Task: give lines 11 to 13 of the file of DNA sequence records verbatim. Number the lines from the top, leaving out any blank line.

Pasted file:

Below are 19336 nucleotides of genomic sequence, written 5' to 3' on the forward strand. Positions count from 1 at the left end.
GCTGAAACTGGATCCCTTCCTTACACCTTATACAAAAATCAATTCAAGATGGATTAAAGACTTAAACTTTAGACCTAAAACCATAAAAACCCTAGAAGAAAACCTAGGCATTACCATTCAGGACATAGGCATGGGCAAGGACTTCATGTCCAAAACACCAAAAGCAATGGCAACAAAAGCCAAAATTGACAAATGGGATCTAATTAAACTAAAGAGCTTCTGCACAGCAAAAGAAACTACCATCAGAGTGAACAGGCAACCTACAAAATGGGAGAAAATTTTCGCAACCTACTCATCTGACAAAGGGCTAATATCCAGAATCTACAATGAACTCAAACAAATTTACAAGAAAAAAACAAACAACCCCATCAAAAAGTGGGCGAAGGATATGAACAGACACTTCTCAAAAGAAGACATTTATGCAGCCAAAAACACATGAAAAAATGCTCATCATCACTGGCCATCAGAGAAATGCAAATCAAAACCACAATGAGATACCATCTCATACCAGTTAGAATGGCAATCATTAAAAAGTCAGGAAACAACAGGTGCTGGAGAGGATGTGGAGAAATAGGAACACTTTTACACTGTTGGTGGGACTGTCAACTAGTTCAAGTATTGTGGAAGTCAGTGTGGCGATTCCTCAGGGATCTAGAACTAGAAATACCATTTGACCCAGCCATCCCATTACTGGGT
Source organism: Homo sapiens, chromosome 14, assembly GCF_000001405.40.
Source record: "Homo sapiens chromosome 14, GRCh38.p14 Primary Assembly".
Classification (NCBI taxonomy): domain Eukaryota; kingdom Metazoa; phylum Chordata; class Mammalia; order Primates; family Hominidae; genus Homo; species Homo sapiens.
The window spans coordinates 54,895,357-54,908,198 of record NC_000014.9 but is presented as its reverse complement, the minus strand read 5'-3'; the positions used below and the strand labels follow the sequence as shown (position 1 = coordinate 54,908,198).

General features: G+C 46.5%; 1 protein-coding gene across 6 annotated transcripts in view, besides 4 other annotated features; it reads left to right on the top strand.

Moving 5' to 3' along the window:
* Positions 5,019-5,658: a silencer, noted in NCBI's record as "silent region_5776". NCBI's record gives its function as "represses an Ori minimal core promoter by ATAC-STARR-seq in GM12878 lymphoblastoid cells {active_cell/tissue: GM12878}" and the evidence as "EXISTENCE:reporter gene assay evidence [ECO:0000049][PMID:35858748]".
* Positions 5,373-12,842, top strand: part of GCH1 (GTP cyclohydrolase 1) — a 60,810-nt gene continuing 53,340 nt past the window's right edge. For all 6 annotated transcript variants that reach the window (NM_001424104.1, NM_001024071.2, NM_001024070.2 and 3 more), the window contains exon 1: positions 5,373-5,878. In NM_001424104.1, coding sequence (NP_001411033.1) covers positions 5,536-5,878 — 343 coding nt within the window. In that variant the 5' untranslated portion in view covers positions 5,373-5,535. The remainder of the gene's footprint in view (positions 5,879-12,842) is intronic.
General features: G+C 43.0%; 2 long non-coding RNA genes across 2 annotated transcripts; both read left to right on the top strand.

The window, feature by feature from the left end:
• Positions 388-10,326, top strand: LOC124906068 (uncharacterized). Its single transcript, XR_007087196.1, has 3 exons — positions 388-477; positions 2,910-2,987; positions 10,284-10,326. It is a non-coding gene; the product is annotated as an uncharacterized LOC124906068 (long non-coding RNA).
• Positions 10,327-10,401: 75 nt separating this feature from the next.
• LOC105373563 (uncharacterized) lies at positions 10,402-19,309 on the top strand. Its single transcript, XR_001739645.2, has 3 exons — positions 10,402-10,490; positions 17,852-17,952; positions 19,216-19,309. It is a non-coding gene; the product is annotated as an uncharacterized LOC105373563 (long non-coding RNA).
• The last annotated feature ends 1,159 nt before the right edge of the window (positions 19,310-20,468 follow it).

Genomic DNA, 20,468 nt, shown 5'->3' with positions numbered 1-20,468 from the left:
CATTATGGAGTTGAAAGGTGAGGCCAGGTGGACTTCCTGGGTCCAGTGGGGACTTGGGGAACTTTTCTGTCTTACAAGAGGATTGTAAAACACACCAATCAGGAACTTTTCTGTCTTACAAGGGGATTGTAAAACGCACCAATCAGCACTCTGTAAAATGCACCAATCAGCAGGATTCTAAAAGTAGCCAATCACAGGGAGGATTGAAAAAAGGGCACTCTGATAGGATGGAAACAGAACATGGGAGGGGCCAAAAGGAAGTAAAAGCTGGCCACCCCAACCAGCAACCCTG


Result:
General features: G+C 43.0%; 2 long non-coding RNA genes across 2 annotated transcripts; both read left to right on the top strand.

The window, feature by feature from the left end:
• Positions 388-10,326, top strand: LOC124906068 (uncharacterized). Its single transcript, XR_007087196.1, has 3 exons — positions 388-477; positions 2,910-2,987; positions 10,284-10,326. It is a non-coding gene; the product is annotated as an uncharacterized LOC124906068 (long non-coding RNA).